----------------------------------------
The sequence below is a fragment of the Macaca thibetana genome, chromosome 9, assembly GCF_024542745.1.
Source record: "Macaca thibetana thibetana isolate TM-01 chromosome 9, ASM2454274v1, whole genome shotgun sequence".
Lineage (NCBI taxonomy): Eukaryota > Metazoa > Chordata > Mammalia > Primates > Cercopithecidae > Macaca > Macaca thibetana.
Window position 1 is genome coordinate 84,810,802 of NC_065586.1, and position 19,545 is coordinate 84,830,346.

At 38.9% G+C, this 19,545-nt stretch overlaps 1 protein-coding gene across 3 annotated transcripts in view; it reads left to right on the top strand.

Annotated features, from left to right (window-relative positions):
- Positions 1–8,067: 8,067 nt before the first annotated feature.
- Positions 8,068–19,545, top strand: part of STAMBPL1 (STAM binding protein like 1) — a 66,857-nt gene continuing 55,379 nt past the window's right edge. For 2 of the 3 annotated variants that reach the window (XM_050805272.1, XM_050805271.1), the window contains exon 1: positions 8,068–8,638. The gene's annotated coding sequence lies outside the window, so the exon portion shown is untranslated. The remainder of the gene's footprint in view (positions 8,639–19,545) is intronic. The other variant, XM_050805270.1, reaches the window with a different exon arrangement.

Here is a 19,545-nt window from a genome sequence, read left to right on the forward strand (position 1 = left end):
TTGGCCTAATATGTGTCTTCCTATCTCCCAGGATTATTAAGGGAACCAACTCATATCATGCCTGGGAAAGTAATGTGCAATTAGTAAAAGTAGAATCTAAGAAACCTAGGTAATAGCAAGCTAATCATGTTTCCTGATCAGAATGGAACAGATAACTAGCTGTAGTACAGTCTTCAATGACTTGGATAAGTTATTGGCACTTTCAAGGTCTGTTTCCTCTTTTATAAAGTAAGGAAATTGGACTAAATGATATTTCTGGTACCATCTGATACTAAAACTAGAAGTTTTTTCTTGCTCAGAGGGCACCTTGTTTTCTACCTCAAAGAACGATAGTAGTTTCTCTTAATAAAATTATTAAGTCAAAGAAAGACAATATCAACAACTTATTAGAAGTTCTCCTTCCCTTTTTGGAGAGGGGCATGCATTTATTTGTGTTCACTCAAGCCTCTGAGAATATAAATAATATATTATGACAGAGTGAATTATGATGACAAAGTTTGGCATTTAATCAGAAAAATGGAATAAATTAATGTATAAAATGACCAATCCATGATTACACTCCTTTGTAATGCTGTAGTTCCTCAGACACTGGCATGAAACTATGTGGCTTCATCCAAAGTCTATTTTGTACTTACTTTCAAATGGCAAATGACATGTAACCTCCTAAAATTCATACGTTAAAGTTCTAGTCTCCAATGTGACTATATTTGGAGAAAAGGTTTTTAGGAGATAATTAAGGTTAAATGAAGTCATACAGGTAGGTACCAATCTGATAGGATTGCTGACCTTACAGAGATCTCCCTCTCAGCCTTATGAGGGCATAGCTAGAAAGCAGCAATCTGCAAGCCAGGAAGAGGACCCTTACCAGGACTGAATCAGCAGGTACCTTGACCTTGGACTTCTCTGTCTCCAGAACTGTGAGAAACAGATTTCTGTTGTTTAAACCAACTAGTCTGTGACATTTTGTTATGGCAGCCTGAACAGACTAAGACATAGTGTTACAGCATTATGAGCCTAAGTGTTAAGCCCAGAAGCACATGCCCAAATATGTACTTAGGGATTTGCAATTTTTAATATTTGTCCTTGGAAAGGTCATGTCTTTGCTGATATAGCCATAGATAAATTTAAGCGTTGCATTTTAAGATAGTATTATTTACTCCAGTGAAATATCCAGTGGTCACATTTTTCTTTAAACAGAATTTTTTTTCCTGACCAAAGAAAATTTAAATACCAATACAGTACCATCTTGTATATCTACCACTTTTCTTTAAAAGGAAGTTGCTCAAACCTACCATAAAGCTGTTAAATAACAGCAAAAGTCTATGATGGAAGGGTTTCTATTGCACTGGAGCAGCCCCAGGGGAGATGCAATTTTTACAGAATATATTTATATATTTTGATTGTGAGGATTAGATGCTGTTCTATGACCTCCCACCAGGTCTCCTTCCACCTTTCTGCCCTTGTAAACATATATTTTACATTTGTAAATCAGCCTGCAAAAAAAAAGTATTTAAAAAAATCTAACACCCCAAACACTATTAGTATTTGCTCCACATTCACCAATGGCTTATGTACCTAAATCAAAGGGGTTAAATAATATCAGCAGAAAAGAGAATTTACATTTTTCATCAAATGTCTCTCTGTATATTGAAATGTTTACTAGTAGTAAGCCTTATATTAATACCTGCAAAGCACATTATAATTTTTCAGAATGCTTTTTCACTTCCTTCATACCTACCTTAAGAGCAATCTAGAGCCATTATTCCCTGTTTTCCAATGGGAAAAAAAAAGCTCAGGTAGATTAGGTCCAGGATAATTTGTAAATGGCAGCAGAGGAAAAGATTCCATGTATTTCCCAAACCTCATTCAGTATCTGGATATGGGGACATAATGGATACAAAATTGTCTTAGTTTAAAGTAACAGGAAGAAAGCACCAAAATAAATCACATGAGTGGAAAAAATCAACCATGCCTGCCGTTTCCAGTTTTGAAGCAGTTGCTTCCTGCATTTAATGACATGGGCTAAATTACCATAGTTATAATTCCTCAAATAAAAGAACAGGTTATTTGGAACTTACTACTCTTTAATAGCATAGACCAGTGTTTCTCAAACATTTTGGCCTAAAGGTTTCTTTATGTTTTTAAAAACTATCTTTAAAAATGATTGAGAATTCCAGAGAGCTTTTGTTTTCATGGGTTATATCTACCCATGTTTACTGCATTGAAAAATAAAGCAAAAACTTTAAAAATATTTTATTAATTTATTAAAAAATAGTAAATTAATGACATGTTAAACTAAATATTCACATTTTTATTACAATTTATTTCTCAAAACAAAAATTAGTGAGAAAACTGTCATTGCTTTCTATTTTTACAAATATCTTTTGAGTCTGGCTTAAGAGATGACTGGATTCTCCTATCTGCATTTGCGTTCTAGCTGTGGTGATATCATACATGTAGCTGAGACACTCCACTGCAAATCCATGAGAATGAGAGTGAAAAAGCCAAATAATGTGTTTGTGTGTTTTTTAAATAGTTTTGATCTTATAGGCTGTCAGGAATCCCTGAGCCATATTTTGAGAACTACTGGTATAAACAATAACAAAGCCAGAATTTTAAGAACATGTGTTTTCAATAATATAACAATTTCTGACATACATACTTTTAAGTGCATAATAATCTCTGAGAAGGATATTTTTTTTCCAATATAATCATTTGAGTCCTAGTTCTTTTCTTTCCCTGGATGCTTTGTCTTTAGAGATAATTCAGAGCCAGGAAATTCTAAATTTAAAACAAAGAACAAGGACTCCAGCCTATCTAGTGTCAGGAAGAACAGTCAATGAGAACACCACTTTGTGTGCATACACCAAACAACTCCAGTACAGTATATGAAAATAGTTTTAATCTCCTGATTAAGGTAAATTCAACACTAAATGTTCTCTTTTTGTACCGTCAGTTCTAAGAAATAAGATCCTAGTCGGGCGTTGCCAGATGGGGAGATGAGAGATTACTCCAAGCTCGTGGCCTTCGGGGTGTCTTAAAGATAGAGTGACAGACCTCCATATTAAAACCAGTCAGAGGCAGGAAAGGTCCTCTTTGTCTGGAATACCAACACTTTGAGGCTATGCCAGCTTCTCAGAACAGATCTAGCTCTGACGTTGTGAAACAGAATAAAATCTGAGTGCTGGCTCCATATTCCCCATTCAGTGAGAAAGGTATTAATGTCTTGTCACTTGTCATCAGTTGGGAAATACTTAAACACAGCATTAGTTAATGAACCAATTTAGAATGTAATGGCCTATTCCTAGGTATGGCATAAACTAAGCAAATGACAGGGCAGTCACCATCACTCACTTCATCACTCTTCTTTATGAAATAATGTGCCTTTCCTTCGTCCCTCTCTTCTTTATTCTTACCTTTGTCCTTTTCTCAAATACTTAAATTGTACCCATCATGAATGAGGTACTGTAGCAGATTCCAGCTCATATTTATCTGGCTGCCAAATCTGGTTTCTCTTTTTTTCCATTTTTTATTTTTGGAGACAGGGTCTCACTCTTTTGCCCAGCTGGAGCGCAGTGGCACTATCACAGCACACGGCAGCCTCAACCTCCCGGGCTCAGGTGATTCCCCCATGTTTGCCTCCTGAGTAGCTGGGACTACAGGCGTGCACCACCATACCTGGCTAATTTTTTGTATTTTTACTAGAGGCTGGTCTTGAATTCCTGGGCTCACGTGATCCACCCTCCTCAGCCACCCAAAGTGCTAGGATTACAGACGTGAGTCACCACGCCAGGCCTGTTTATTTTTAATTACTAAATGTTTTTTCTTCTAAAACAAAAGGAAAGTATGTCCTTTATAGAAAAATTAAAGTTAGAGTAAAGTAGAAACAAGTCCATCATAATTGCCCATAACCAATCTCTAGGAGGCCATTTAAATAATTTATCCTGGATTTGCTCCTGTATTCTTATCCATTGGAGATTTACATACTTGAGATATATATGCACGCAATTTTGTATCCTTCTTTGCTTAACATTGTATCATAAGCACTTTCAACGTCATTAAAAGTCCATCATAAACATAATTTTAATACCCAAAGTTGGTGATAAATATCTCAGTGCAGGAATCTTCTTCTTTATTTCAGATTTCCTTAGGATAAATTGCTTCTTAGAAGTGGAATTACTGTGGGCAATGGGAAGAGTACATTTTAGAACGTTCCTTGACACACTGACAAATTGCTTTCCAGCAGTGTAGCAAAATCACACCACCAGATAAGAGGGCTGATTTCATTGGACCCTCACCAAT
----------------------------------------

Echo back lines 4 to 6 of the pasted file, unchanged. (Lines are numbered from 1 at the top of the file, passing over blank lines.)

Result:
Window position 1 is genome coordinate 84,810,802 of NC_065586.1, and position 19,545 is coordinate 84,830,346.

At 38.9% G+C, this 19,545-nt stretch overlaps 1 protein-coding gene across 3 annotated transcripts in view; it reads left to right on the top strand.

Annotated features, from left to right (window-relative positions):